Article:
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By Amy Houston, Senior Reporter

March 11, 2024 | 7 min read

We sit down with Colin Selikow, the most-awarded ECD in the world last year, to hear what went into the most-awarded campaign in the world last year.

A decade ago, Skittles caused outrage when it changed the flavor of its green candy from lime to apple. Citrus supporters around the world took to social media with their hyperbolic grievances for the Mars-owned brand, which generally went along the lines of “This is the worst day of my life” and “You are dead to me.”

Over the following nine years, every time Skittles put out any kind of promotion, the comment section would fire up again, demanding it “bring back lime,” says Colin Selikow, who has just been promoted to the chief creative officer at DDB Chicago. In total, his team reckons there were around 180,000 tweets from outraged lime lovers.

The confectionery company took note and, in 2019, decided to bring back the much-missed flavor. “Things started to intersect most perfectly,” the creative tells us. “We thought if we are going to be bringing back lime, why not do something about this passionate group of fans who have been telling us to do this for so long? We could do something meaningful for them, listen to them and then respond to them in a real way.”

Things had to be done in a very Skittles way, he says, the brand’s superpower being its absurdity.

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Every single person who had voiced their dismay with the change got a response from the brand. “I think if we’d done this but only half-assed it and apologized to some people or issued more of a blanket apology, then it wouldn’t have been as funny or as sincere or even as weird. It’s Skittles; we want it to be absurd.”

Logistically, of course, that was a bit of a nightmare and the project took around a year in total. First of all, the team had to find all the messages, which they did via social listening. X was also a great help to the agency at that time, helping to make connections between the posters and the brand.

Then, each post had to be vetted and DDB Chicago began grouping them into different sections within a spreadsheet due to the content nature. One section was dubbed ‘trust issues,’ another was around ‘happiness dying’ and there was even one called ‘evil winning.’ Selikow laughs that it was the first time he had used Excel for a creative campaign.

Despite being the person spearheading this apology campaign, Selikow is unable to say why Skittles got rid of lime in the first place, saying that it has become “folklore” within the business. “The people who are currently there, no one ever could explain exactly why. But for whatever reason, they did it; it was one of those corporate decisions that just happens.”

Whatever the truth, turning the backlash into a positive moment and flipping the anger to show how much passion people have for Skittles was a masterstroke.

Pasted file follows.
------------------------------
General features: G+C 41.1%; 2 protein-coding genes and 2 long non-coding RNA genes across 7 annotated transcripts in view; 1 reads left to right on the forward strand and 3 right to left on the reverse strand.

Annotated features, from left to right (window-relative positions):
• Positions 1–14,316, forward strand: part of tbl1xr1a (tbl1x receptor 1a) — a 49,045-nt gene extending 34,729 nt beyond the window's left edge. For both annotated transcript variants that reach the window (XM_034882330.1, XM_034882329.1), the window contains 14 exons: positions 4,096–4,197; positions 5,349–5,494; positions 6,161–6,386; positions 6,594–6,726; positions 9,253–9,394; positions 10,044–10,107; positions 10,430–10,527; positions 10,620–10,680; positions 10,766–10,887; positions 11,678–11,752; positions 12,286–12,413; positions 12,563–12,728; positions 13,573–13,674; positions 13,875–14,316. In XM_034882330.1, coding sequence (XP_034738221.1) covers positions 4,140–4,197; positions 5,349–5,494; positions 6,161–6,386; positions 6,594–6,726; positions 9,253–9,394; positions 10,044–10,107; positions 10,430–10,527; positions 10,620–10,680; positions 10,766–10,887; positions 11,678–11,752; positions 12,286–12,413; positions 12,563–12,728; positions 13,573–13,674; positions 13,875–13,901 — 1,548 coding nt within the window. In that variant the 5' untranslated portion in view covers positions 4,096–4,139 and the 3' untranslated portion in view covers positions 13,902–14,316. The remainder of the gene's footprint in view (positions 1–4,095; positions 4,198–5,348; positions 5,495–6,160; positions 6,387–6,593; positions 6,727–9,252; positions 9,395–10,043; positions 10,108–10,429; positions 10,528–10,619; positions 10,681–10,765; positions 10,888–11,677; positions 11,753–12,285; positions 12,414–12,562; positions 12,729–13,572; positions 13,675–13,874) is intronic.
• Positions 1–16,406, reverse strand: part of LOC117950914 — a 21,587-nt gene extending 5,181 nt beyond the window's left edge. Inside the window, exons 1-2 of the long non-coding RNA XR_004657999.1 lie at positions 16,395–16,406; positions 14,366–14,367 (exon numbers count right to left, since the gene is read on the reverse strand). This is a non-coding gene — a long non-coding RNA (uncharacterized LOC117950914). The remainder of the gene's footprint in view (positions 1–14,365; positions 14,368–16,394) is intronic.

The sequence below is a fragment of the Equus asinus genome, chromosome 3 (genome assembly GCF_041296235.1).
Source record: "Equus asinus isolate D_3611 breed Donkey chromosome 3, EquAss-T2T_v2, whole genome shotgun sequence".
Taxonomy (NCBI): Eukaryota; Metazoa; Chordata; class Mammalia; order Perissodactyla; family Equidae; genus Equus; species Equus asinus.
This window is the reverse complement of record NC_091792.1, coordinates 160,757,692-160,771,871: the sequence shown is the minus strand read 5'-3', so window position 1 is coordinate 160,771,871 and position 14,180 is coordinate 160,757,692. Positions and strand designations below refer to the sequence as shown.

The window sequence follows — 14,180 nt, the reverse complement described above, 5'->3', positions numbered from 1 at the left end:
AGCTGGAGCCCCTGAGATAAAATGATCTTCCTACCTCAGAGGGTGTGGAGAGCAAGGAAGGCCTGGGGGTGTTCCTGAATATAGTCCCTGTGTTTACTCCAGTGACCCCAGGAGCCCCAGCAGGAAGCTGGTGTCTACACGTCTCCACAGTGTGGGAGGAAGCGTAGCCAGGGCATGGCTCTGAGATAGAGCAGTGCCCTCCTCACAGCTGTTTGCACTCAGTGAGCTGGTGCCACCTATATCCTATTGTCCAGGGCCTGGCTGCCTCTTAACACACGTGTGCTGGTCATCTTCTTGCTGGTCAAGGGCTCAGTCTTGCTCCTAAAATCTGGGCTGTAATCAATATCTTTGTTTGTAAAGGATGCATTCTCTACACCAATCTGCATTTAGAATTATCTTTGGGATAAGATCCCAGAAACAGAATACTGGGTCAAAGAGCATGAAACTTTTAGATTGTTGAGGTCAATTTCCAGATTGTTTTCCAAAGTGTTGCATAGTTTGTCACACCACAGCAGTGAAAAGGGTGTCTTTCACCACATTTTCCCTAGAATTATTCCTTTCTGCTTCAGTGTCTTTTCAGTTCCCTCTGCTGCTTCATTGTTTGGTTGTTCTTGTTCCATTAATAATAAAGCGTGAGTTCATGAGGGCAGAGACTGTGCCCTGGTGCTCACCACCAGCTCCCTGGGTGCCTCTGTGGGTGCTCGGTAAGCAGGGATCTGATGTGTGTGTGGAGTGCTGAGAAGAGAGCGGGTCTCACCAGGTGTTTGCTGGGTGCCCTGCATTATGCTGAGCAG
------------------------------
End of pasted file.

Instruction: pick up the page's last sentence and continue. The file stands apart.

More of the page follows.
Selikow says that as the team went through each tweet, there could sometimes be a touch of hesitance from the client when messages were a bit too negative. That, however, was exactly the point; the angrier the better. Thankfully DDB Chicago has a long history with Skittles, so there is a lot of agency-client trust.

“I need to give credit to our client and partners on this because I think a lot of clients would have said ‘no.’ It was such a great lightbulb moment for us and allowed us to go there, you know? Which I think was kind of awesome.”

There are very few brands in the world that would have been able or willing to pull this off. As Selikow puts it, sometimes it’s about giving people a break from common sense and Skittles understands where it stands within culture.

“What we’re competing with now is the internet at large. It’s not like we’re just competing with different ads or traditional media; we’re competing with everything now for people’s attention.”

The best way, in Selikow’s mind, for brands to engage with people is through humor. It’s something the agency has found to be incredibly effective in getting consumers to be receptive to advertising. A lime U-turn approached in an even slightly serious way wouldn’t have cut through and people wouldn’t have engaged with it to the extent that they did.

To coincide with the commentary on X, it was also decided that Skittles would do a fake press conference, live-streamed on Twitch and X, to announce that lime was making its much-wanted return.

“People are waiting for Skittles content, in many ways. There’s just an openness to engage with it and then be part of it.”

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As the most-awards campaign of the past year, Selikow understands the importance of such accolades. He says his team doesn’t set out with the intention of winning awards, but that winning them does mean you’re doing something right.

“We have a strategic DNA that we stuck to and only Skittles could do something like this. That’s what people in the jury rooms are responding to. But I will just say: if this had been well received within the awards community and not so well received by the people who we reached out to and culture at large, I think we would have had a problem. But the fact that it was so well received in culture is the reason that won awards as well.”

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